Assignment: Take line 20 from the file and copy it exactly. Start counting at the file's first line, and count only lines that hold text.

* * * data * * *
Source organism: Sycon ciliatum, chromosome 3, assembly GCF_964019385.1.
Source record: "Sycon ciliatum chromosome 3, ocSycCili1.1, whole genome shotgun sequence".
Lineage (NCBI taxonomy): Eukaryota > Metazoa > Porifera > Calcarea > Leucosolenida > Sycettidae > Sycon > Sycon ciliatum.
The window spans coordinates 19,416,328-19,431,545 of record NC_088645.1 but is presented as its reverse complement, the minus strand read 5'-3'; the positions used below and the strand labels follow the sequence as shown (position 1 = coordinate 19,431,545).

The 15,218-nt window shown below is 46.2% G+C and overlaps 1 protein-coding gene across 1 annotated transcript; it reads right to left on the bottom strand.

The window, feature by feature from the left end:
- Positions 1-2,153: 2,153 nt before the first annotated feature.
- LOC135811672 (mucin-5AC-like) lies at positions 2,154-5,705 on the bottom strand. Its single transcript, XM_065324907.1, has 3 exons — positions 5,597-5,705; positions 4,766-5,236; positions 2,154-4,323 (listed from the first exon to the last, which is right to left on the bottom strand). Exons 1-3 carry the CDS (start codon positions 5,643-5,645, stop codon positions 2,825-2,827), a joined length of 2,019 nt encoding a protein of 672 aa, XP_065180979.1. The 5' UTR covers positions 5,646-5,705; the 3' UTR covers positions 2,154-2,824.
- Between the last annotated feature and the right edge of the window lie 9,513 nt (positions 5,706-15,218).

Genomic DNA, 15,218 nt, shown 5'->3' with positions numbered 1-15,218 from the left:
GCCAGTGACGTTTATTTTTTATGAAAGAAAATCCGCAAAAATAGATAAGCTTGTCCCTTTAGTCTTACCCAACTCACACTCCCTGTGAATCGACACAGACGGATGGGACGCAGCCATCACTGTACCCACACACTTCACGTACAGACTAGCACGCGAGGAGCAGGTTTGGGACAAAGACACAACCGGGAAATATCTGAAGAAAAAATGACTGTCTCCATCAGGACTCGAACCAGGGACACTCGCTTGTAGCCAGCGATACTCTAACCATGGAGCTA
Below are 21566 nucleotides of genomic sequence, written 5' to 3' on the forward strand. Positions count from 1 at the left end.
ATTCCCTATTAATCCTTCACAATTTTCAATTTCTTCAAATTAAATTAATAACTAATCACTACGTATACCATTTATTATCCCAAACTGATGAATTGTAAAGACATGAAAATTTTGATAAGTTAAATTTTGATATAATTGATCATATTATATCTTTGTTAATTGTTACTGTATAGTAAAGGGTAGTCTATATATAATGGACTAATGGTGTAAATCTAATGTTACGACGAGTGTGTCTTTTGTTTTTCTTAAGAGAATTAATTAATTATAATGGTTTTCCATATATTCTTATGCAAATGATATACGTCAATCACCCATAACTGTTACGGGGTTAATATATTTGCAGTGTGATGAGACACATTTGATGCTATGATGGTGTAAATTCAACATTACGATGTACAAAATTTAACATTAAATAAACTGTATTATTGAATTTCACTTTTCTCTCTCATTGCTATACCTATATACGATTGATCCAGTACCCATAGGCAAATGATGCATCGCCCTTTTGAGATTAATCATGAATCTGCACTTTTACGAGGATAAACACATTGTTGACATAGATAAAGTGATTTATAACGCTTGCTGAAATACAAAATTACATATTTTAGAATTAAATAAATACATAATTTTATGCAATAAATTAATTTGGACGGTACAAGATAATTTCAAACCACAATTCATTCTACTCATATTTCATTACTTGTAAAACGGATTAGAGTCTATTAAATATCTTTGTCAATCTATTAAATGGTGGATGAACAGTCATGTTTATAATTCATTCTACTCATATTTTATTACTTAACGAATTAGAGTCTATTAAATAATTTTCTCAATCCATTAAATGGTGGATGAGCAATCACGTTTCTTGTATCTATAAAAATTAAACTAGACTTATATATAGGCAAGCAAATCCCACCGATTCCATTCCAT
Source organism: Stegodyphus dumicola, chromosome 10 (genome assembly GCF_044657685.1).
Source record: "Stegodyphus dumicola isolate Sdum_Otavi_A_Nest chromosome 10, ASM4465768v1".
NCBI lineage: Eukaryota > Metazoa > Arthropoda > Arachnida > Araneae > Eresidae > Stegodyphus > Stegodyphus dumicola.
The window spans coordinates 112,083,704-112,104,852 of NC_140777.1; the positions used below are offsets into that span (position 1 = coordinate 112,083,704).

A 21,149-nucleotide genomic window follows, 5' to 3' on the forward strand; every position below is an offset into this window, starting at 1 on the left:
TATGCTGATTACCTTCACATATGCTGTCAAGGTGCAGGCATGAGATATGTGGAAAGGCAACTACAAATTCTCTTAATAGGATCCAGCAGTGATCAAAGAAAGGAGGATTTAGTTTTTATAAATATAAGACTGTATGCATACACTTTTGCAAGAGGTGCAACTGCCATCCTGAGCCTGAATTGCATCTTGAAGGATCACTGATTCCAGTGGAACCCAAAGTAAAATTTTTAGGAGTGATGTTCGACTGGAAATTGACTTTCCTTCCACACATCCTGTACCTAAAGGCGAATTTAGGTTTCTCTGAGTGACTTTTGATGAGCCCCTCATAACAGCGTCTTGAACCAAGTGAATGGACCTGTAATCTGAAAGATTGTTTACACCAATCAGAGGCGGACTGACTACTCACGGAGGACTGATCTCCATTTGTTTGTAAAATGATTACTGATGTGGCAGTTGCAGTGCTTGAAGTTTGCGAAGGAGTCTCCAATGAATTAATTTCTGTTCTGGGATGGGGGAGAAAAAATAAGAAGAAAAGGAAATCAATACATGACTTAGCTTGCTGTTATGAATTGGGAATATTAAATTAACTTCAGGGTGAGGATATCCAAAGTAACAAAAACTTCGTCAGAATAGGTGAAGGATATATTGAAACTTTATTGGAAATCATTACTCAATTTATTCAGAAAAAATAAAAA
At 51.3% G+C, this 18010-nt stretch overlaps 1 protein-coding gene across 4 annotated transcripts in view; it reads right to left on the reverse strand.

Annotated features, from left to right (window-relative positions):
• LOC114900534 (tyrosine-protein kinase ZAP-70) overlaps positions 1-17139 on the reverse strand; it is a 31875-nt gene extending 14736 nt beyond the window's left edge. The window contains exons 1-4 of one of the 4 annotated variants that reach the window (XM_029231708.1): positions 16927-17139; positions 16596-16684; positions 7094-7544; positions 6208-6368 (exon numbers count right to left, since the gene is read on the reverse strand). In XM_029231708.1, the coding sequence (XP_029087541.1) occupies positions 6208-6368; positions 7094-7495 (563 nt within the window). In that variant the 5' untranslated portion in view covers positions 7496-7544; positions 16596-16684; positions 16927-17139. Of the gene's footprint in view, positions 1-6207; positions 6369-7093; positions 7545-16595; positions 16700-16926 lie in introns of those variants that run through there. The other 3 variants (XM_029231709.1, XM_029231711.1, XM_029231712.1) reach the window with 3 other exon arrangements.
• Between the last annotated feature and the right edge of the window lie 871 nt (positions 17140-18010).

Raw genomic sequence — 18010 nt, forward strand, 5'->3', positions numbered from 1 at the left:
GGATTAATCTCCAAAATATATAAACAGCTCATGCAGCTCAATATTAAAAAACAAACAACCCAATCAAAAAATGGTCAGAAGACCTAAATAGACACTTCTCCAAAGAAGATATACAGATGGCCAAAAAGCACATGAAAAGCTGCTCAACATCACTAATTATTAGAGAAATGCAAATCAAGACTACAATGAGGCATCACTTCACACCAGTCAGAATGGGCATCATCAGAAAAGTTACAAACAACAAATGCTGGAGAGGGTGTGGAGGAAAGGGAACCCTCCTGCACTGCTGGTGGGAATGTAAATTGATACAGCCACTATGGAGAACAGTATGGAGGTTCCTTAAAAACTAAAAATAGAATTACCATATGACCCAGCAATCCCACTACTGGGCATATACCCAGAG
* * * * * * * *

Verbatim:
At 51.3% G+C, this 18010-nt stretch overlaps 1 protein-coding gene across 4 annotated transcripts in view; it reads right to left on the reverse strand.